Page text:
Martin Holbraad. Tastes of the Divine. Michelle Voss Roberts. Carolyn Jessop. Orientalism and Religion. Richard King. The Right Spouse. Inside Scientology. Janet Reitman. The Lancashire Witches.
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The Mana of Mass Society. William Mazzarella. Clinton E. Robert Heinlein, Stranger in a Strange Land ; repr. Theodore W. However, postmodern, transgender, and genderqueer Pagans are challenging our categories of man and woman or boy and girl. Many contemporary Pagan ritualists, among others, have considered puberty changes as natural markers for coming of age. These are a few of the very modern needs the contemporary Pagan community faces. I look forward to considering puberty rites and its implications for modern feminism and queer theory in future writing.
Yet, another possibility is that Pagan and feminist men wish to reclaim masculinity in order to develop models of positive masculinity, and a hunt can be part of survival and providing. Coming of age rites differ from mystery initiation rituals since initiations into mystery traditions are voluntary. There are a multiplicity of ways to incorporate ritual studies and ritual theory into academic Pagan scholarship, and it is inventiveness that I am advocating for Pagan scholars.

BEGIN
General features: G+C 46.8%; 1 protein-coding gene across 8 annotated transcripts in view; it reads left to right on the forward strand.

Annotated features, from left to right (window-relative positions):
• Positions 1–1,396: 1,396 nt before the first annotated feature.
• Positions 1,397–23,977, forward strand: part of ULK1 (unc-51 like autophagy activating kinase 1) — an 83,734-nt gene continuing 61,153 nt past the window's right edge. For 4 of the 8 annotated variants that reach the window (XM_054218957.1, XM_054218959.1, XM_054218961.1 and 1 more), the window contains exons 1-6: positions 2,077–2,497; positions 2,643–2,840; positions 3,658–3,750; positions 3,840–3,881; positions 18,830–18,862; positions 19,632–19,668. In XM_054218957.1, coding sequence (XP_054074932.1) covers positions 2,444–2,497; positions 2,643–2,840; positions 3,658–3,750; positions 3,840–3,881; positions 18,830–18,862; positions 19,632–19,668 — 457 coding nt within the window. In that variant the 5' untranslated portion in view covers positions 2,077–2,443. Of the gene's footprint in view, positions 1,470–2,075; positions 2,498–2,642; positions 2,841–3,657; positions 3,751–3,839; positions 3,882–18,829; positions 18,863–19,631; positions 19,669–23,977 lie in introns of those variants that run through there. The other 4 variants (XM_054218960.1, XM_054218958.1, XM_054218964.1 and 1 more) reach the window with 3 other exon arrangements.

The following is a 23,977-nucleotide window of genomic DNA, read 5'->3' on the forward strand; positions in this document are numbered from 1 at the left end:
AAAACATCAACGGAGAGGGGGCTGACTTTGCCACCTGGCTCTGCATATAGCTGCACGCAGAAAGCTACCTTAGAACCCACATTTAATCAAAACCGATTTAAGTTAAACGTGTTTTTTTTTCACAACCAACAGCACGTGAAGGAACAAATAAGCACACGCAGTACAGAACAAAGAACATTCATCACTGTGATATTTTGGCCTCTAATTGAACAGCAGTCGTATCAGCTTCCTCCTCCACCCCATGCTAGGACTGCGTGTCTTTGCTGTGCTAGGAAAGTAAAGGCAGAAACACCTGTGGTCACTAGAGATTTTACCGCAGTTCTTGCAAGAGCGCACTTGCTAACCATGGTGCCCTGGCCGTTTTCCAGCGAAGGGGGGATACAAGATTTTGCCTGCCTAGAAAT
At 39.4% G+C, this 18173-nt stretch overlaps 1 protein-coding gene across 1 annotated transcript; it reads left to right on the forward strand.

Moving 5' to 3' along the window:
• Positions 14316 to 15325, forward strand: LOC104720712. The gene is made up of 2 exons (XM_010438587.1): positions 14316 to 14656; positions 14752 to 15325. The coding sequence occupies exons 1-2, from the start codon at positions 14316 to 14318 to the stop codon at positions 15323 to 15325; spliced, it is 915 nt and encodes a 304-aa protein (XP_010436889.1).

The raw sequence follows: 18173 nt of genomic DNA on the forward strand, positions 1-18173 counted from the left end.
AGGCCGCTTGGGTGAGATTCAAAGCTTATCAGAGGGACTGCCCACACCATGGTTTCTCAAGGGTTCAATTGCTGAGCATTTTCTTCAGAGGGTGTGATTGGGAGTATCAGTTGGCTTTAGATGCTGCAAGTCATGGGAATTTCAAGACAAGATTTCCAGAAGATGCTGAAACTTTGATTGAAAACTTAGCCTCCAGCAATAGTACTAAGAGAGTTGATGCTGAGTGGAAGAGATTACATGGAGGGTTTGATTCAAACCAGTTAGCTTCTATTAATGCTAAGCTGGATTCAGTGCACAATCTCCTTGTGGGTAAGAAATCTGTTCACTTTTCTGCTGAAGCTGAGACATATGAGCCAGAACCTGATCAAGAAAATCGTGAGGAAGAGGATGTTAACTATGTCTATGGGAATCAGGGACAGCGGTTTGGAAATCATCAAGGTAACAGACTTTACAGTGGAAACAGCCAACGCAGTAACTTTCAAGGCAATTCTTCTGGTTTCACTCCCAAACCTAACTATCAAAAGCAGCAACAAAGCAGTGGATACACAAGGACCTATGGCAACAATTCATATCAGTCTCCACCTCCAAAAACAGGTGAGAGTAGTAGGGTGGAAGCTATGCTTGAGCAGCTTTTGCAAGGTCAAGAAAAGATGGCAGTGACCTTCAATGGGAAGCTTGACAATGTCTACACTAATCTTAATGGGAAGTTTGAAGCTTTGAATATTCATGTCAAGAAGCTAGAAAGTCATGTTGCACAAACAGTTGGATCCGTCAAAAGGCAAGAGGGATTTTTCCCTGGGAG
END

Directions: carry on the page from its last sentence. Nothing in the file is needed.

I under- stand that many Pagan studies scholars have been drawing on the field of ritual studies. I commend this work and suggest that we use ritual studies to our benefit even more, and that we take pride in our use of the discipline of ritual studies, as it reflects the importance Other rites of passage are important in Pagan practice as well. Rituals of birth are especially important for feminist Paganism, which often overlaps with the holistic birth movement.
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Sarah Whedon, a Pagan scholar, manages PaganFa- milies. The following table associates lines from the liturgy with Wiccan principles, an example of a liturgical theological analysis. Embodiment is an expression of the Divine. I considered many rituals, including the compelling narrative of a menarche ceremony in Carol P.